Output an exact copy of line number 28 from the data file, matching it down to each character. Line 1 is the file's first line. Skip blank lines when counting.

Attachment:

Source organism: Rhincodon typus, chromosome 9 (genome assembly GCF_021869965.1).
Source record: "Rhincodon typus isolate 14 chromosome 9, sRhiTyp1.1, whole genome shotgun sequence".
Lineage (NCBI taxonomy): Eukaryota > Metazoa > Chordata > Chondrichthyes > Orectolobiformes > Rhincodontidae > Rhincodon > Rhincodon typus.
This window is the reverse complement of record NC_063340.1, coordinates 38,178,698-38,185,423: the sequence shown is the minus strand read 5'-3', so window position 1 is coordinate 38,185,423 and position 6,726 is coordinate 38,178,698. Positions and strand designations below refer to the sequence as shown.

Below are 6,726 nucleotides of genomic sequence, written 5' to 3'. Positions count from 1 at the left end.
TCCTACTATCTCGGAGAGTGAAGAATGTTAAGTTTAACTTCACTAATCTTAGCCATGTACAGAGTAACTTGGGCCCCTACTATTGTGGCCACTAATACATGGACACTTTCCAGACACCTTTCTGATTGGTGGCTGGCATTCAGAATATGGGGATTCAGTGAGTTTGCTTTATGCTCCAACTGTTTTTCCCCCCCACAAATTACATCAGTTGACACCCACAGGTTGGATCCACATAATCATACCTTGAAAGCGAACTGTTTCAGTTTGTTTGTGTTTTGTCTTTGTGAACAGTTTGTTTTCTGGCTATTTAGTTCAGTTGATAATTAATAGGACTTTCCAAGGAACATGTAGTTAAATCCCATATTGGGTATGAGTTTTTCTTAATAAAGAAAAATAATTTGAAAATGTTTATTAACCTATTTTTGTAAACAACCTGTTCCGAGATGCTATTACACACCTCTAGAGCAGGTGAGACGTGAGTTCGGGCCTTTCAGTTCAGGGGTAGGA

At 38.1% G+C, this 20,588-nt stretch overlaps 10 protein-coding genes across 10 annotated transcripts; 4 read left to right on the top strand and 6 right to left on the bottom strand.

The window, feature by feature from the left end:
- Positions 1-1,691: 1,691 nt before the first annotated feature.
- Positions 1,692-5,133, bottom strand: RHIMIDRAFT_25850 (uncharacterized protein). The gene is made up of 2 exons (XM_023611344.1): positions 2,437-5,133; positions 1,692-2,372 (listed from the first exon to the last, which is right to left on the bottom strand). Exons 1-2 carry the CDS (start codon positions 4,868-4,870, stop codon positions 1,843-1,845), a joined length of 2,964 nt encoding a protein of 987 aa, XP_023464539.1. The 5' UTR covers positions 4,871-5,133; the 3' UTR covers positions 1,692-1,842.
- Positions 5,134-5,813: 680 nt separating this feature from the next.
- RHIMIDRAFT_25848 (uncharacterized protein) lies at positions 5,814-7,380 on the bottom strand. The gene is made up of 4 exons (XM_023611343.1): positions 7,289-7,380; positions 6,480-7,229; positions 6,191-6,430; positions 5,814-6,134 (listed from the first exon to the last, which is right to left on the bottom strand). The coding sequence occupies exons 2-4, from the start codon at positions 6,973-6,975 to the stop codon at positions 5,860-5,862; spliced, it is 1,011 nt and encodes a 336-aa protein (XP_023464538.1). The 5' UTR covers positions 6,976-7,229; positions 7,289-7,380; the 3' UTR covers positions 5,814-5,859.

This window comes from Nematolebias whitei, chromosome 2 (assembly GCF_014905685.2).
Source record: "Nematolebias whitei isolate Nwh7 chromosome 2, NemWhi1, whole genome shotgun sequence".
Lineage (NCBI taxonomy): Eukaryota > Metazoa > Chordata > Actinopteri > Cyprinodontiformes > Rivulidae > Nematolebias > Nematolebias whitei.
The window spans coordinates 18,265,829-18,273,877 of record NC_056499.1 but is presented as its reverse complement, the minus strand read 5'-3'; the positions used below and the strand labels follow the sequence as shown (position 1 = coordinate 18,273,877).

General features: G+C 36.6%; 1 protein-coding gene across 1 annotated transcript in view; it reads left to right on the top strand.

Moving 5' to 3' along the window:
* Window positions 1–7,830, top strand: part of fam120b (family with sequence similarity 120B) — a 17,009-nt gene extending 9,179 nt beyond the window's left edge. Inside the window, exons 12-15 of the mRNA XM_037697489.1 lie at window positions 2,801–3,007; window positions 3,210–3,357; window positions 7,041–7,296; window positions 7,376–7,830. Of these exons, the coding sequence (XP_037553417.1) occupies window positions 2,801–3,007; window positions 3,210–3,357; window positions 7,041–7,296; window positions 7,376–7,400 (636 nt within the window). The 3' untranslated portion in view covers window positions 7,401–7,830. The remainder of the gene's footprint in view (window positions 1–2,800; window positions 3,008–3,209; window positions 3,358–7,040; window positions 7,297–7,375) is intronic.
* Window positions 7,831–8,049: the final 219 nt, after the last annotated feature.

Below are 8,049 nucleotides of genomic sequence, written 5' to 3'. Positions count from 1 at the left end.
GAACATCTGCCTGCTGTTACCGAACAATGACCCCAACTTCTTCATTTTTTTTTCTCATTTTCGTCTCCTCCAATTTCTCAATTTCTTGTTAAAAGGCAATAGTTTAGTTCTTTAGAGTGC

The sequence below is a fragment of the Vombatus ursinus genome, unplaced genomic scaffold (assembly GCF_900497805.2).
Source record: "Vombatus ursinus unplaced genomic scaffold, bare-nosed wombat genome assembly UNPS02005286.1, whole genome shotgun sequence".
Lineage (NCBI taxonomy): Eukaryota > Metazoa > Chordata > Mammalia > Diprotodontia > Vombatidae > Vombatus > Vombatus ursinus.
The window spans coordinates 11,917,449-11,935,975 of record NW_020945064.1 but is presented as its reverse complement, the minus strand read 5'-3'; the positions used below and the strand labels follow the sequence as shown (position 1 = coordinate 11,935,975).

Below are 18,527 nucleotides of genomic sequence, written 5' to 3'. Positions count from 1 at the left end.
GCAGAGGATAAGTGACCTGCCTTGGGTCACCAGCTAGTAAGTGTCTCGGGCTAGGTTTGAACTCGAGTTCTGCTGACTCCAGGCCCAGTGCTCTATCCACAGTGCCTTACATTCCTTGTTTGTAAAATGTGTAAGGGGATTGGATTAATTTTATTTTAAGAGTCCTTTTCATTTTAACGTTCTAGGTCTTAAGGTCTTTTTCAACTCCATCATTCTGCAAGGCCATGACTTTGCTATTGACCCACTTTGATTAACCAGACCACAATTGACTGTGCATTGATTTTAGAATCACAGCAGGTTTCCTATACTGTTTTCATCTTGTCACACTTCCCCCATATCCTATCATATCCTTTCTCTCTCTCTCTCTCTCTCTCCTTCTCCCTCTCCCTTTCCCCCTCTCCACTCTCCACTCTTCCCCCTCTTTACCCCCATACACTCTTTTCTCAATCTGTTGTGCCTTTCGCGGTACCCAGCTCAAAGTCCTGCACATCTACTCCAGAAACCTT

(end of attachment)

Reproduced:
GCAGAGGATAAGTGACCTGCCTTGGGTCACCAGCTAGTAAGTGTCTCGGGCTAGGTTTGAACTCGAGTTCTGCTGACTCCAGGCCCAGTGCTCTATCCACAGTGCCTTACATTCCTTGTTTGTAAAATGTGTAAGGGGATTGGATTAATTTTATTTTAAGAGTCCTTTTCATTTTAACGTTCTAGGTCTTAAGGTCTTTTTCAACTCCATCATTCTGCAAGGCCATGACTTTGCTATTGACCCACTTTGATTAACCAGACCACAATTGACTGTGCATTGATTTTAGAATCACAGCAGGTTTCCTATACTGTTTTCATCTTGTCACACTTCCCCCATATCCTATCATATCCTTTCTCTCTCTCTCTCTCTCTCTCCTTCTCCCTCTCCCTTTCCCCCTCTCCACTCTCCACTCTTCCCCCTCTTTACCCCCATACACTCTTTTCTCAATCTGTTGTGCCTTTCGCGGTACCCAGCTCAAAGTCCTGCACATCTACTCCAGAAACCTT